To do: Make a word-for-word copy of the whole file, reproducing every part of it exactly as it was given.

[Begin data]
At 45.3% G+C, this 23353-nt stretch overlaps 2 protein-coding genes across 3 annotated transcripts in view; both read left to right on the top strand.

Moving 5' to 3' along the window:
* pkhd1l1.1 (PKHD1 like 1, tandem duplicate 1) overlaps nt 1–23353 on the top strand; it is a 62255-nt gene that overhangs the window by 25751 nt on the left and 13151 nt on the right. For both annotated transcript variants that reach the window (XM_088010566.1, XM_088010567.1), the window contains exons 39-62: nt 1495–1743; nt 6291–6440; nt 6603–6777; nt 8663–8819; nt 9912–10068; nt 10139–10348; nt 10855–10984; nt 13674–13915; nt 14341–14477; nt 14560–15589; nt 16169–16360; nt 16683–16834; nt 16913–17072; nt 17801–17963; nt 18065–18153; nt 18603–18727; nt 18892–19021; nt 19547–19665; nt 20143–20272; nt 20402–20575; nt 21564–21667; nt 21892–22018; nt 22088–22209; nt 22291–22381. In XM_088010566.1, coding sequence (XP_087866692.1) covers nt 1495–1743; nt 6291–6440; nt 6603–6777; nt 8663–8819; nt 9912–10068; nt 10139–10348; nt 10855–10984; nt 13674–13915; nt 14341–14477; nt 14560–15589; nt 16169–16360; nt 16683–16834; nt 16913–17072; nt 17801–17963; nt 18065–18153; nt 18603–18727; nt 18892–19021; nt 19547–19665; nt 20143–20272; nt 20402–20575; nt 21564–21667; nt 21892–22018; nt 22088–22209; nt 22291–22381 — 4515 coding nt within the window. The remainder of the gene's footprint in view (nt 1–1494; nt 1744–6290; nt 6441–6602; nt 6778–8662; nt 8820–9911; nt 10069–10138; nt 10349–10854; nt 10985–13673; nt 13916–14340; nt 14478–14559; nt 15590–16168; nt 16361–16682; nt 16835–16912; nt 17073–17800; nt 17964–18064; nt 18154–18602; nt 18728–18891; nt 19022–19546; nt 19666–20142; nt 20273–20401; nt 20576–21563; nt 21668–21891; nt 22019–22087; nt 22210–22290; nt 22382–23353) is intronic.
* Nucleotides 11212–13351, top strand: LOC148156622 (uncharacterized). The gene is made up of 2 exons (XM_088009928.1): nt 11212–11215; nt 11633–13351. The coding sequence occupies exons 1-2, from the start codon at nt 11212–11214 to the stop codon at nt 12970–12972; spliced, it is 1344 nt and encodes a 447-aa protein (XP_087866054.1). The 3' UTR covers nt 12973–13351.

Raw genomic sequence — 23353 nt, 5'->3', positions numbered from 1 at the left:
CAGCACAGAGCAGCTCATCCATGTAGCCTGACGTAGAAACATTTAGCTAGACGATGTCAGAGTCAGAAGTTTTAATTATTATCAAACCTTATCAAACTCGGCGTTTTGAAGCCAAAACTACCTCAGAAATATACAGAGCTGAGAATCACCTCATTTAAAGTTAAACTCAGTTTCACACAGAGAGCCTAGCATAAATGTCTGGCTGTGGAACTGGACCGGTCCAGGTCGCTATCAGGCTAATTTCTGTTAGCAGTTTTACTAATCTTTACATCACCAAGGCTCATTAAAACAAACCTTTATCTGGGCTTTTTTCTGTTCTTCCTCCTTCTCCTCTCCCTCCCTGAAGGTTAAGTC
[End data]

At 45.3% G+C, this 23353-nt stretch overlaps 2 protein-coding genes across 3 annotated transcripts in view; both read left to right on the top strand.

Moving 5' to 3' along the window:
* pkhd1l1.1 (PKHD1 like 1, tandem duplicate 1) overlaps nt 1–23353 on the top strand; it is a 62255-nt gene that overhangs the window by 25751 nt on the left and 13151 nt on the right. For both annotated transcript variants that reach the window (XM_088010566.1, XM_088010567.1), the window contains exons 39-62: nt 1495–1743; nt 6291–6440; nt 6603–6777; nt 8663–8819; nt 9912–10068; nt 10139–10348; nt 10855–10984; nt 13674–13915; nt 14341–14477; nt 14560–15589; nt 16169–16360; nt 16683–16834; nt 16913–17072; nt 17801–17963; nt 18065–18153; nt 18603–18727; nt 18892–19021; nt 19547–19665; nt 20143–20272; nt 20402–20575; nt 21564–21667; nt 21892–22018; nt 22088–22209; nt 22291–22381. In XM_088010566.1, coding sequence (XP_087866692.1) covers nt 1495–1743; nt 6291–6440; nt 6603–6777; nt 8663–8819; nt 9912–10068; nt 10139–10348; nt 10855–10984; nt 13674–13915; nt 14341–14477; nt 14560–15589; nt 16169–16360; nt 16683–16834; nt 16913–17072; nt 17801–17963; nt 18065–18153; nt 18603–18727; nt 18892–19021; nt 19547–19665; nt 20143–20272; nt 20402–20575; nt 21564–21667; nt 21892–22018; nt 22088–22209; nt 22291–22381 — 4515 coding nt within the window. The remainder of the gene's footprint in view (nt 1–1494; nt 1744–6290; nt 6441–6602; nt 6778–8662; nt 8820–9911; nt 10069–10138; nt 10349–10854; nt 10985–13673; nt 13916–14340; nt 14478–14559; nt 15590–16168; nt 16361–16682; nt 16835–16912; nt 17073–17800; nt 17964–18064; nt 18154–18602; nt 18728–18891; nt 19022–19546; nt 19666–20142; nt 20273–20401; nt 20576–21563; nt 21668–21891; nt 22019–22087; nt 22210–22290; nt 22382–23353) is intronic.
* Nucleotides 11212–13351, top strand: LOC148156622 (uncharacterized). The gene is made up of 2 exons (XM_088009928.1): nt 11212–11215; nt 11633–13351. The coding sequence occupies exons 1-2, from the start codon at nt 11212–11214 to the stop codon at nt 12970–12972; spliced, it is 1344 nt and encodes a 447-aa protein (XP_087866054.1). The 3' UTR covers nt 12973–13351.

Raw genomic sequence — 23353 nt, 5'->3', positions numbered from 1 at the left:
CAGCACAGAGCAGCTCATCCATGTAGCCTGACGTAGAAACATTTAGCTAGACGATGTCAGAGTCAGAAGTTTTAATTATTATCAAACCTTATCAAACTCGGCGTTTTGAAGCCAAAACTACCTCAGAAATATACAGAGCTGAGAATCACCTCATTTAAAGTTAAACTCAGTTTCACACAGAGAGCCTAGCATAAATGTCTGGCTGTGGAACTGGACCGGTCCAGGTCGCTATCAGGCTAATTTCTGTTAGCAGTTTTACTAATCTTTACATCACCAAGGCTCATTAAAACAAACCTTTATCTGGGCTTTTTTCTGTTCTTCCTCCTTCTCCTCTCCCTCCCTGAAGGTTAAGTC